Marking an event. 8 kms running. Without halt!
I am short and fat (in numbers - 5'3" and a little over 60 kgs), and by no means super fit. A month or so back I started brisk walking — only because there’s a beautiful park just 500 metres away from where I am temporarily located and I love nature!
One day while walking, a thought struck me — since I was putting in an hour of my day, every day, walking, why not add more quality to that one hour and start running!
The first few days I couldn’t run 100 metres at stretch. I gave up pretty quickly. And my brain kept telling myself, ‘I am fat, I have less stamina, I can’t do it.’ Legs followed the orders. And stopped. No arguing.
This went on for a few days and I realised now I could actually do 200 metres without stopping. This happened naturally. Again, no extra effort. The brain was still telling wrong things and instead of stopping at 100 metres, I was just stopping at 200 metres. Nothing exciting.
All this while I wasn’t liking the loser feeling that came with stopping and giving up. So I decided to give myself goals — very short ones. The first one was that I needed to start running 1 km without stopping. Trust me, this was easy. 4 days later, I got it up to 2 km and then a few days later made it to 3.
Just yesterday I completed 7 kms — 5 km running and 2 km brisk walking.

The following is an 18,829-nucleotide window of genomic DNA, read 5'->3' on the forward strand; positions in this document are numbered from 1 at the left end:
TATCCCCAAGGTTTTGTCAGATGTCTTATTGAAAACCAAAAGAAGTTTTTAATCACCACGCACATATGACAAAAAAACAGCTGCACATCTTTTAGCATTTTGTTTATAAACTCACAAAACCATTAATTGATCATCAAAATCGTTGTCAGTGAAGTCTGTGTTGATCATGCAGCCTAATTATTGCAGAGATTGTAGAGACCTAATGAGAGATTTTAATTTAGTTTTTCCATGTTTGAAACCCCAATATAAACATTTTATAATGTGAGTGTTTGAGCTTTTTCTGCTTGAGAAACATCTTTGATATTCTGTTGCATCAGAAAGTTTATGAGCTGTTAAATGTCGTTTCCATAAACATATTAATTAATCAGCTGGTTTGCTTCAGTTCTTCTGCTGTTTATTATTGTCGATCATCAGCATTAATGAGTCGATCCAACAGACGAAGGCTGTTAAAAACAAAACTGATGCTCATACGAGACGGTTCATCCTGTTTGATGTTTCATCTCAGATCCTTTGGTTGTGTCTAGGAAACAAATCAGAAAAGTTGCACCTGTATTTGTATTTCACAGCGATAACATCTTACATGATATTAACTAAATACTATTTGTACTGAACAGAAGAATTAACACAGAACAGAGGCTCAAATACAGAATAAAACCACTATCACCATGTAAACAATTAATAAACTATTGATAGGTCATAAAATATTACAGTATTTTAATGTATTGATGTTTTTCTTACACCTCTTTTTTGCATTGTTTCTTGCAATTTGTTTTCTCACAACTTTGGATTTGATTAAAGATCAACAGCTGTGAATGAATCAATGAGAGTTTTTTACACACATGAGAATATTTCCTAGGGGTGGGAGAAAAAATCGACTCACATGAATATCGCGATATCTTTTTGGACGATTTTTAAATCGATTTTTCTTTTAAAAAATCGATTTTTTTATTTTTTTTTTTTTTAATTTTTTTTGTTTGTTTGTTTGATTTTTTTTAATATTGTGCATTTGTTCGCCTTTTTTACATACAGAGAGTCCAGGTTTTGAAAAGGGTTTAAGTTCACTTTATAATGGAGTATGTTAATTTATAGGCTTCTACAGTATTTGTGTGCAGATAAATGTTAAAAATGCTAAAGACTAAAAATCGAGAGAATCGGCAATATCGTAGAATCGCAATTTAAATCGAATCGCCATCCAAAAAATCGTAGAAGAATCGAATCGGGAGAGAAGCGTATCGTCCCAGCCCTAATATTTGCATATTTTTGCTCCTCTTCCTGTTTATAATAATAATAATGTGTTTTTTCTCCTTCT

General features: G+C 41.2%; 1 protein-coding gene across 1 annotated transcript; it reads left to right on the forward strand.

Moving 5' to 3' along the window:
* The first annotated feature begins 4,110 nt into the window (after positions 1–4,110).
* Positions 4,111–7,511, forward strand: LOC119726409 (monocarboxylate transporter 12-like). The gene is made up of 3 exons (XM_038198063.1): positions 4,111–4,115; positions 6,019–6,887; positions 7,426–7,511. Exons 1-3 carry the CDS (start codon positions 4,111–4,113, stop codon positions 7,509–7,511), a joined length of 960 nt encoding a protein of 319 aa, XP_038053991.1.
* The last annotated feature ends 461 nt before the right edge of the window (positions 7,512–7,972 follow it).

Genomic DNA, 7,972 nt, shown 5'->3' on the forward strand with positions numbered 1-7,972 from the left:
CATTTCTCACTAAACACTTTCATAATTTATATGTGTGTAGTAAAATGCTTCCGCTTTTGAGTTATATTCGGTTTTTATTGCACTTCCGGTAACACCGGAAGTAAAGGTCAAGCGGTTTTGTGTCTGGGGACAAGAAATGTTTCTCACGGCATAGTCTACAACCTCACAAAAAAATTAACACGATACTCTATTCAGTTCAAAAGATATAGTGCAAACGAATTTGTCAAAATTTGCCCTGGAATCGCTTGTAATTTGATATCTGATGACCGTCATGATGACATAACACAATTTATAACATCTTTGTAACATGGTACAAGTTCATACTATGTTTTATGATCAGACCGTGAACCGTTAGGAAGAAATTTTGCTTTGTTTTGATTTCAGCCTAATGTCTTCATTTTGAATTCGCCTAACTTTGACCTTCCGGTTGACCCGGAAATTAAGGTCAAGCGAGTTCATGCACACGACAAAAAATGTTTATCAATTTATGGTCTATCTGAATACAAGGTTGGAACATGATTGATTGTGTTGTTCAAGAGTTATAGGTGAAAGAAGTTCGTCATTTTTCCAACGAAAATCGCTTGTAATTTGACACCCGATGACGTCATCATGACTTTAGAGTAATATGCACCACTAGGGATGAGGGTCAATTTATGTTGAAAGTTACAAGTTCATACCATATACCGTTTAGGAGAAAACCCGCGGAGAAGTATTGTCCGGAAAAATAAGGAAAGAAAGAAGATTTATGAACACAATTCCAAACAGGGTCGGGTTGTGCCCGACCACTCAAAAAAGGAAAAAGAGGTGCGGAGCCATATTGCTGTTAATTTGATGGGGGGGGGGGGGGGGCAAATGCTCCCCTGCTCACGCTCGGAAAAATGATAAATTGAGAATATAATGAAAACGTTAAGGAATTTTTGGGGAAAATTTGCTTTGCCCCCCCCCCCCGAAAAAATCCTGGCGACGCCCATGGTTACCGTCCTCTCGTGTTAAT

Today, I just made one change — I told my brain, ‘Whatever happens, don’t stop!’ I realised my legs didn’t ache any extra than what they used to in the past so many days when I was running less. It was absolutely same. Just that my brain was now responding to the goals I had set for myself. All I had done was asked it to not stop. And the legs, similar to how they responded when I told them to stop, didn’t stop when I told them not to.
It was simple. Very simple.
Since it’s that simple, I am hoping to get my daily routine up to 10 kms of running. Every day.
Here are the three take-aways from my running spree so far:
- If you read the first few paragraphs well, you would have already got it. Running doesn’t happen from legs, it happens from the head. You don’t have to train your legs to run; you have to train your brain to not stop.
- Don’t run fast in the first few minutes. I have experienced this first hand — If I ran really fast in the first few minutes, I would exhaust my energy very early and the rest of the time the mental effort would need to be much more only to compensate for the low physical strength. Take it slow and mostly keep a consistent speed.
- Add music to your routine. Music helped me block my bodily sounds which gave negative signals to my brain. With music, I could no more hear my heavy breath or panting or throat choking noises. And that really helped. Mentally, I wasn’t getting exhausted at all. The best thing is that because of an awesome app called Gaana I didn’t even have to prepare a music list or spend time downloading the right kind of tracks that would be suitable for running; Gaana has tons of playlists already made — for dance, for workout and even for running!
And a bonus tip — if you don’t know how to tie shoe-laces, or still rely on the flower knot (I do), learn a few knots. :P Really! Bending to tie shoe-laces breaks the running flow. And it always takes me a few seconds to come back in the rhythm.
That’s it! If you haven’t already, start running. It’s relaxing, it’s rewarding and it’s super beneficial for your health and well-being.